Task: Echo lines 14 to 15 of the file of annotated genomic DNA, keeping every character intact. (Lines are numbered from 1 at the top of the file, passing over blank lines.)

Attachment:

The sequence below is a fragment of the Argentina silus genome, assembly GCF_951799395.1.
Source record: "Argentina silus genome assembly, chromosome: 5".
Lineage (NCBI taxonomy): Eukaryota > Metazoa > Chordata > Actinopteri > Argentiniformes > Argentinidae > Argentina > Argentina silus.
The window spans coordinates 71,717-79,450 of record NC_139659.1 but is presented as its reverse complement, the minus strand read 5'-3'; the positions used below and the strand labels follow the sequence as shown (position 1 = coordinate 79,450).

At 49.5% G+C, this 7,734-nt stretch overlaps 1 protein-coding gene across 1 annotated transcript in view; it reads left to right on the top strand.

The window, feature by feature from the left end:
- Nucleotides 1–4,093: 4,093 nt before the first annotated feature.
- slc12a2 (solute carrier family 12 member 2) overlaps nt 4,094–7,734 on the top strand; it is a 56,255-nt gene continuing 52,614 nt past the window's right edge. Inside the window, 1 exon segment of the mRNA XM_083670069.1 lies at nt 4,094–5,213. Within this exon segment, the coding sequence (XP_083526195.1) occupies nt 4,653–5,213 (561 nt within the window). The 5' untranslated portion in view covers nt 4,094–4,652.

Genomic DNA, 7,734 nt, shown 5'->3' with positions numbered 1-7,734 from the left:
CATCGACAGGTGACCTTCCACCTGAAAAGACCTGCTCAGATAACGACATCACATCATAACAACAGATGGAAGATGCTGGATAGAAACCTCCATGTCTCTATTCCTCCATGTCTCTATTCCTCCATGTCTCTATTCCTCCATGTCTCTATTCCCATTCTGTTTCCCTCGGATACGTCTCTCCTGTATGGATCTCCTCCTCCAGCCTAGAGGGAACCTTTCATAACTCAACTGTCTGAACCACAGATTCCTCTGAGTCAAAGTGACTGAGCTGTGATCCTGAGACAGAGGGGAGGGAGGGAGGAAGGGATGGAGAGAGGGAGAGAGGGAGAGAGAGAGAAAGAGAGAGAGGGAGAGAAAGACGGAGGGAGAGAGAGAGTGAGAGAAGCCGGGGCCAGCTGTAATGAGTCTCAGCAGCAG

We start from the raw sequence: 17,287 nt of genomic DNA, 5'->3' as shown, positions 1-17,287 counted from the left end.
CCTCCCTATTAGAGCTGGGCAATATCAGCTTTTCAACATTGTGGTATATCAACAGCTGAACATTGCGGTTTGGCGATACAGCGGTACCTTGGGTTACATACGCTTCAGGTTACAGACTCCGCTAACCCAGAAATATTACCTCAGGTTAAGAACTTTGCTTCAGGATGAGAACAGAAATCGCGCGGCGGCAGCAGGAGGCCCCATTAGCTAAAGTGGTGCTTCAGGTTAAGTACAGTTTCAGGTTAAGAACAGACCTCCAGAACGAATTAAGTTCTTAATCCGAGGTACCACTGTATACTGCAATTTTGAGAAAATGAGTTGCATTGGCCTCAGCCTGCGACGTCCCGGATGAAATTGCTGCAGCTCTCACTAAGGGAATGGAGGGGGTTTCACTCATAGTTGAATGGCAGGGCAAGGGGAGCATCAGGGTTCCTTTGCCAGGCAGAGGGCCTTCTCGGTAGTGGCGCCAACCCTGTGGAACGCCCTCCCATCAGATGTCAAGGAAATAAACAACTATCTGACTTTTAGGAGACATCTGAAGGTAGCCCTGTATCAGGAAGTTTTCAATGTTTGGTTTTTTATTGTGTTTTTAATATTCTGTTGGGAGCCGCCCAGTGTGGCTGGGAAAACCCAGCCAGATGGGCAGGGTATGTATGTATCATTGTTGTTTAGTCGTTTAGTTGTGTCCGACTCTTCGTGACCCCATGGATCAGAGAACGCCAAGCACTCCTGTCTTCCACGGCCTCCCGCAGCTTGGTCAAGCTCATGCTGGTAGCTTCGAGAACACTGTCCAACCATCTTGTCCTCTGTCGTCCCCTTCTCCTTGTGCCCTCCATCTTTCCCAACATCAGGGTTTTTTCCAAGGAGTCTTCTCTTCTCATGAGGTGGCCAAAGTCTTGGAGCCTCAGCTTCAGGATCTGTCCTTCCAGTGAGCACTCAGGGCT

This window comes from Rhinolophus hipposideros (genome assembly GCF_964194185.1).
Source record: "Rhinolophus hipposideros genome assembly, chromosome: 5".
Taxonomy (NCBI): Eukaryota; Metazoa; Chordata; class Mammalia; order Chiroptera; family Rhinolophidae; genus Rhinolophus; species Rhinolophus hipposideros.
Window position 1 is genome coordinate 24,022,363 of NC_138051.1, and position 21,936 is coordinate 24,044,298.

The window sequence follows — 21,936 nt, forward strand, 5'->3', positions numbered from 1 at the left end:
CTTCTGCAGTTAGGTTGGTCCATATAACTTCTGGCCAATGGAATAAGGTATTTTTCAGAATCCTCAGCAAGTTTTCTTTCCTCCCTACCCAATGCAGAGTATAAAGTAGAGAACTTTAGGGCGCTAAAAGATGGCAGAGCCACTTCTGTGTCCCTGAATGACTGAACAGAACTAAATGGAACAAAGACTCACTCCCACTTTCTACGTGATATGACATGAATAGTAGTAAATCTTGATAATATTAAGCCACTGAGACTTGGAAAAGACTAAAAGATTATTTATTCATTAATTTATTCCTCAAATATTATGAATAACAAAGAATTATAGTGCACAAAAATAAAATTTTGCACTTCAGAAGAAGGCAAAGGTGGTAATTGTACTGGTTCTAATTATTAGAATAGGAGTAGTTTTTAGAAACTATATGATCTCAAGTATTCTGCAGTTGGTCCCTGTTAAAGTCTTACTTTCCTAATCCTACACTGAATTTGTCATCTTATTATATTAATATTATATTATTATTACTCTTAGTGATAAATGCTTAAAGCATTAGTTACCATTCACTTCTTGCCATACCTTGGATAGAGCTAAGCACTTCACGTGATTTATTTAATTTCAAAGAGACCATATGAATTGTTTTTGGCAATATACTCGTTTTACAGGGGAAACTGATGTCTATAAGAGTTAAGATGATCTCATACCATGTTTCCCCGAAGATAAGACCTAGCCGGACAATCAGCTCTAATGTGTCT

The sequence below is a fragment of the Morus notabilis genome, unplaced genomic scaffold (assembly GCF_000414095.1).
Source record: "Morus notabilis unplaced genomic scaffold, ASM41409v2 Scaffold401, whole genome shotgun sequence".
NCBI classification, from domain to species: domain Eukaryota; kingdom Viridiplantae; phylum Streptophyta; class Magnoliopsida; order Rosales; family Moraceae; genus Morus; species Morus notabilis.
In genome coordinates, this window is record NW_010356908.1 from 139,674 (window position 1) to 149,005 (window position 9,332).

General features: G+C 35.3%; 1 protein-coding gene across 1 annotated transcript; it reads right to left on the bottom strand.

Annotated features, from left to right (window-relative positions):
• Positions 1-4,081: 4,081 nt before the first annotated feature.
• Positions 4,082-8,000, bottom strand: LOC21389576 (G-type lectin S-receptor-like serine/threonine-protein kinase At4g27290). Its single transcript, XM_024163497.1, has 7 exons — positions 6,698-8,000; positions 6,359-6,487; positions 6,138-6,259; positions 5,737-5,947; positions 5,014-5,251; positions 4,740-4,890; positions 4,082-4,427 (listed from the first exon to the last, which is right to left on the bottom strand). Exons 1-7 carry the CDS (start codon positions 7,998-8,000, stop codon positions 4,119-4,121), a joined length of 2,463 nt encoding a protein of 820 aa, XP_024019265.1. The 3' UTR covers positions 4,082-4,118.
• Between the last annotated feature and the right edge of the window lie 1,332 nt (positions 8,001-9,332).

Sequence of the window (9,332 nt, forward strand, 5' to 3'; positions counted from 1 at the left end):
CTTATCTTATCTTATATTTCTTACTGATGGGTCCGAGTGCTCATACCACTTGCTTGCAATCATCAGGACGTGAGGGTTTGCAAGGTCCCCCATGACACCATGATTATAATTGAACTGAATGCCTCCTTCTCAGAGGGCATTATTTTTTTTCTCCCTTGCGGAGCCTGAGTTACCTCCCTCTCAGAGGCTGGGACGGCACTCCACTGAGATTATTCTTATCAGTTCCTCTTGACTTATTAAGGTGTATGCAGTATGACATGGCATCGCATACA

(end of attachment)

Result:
Source record: "Rhinolophus hipposideros genome assembly, chromosome: 5".
Taxonomy (NCBI): Eukaryota; Metazoa; Chordata; class Mammalia; order Chiroptera; family Rhinolophidae; genus Rhinolophus; species Rhinolophus hipposideros.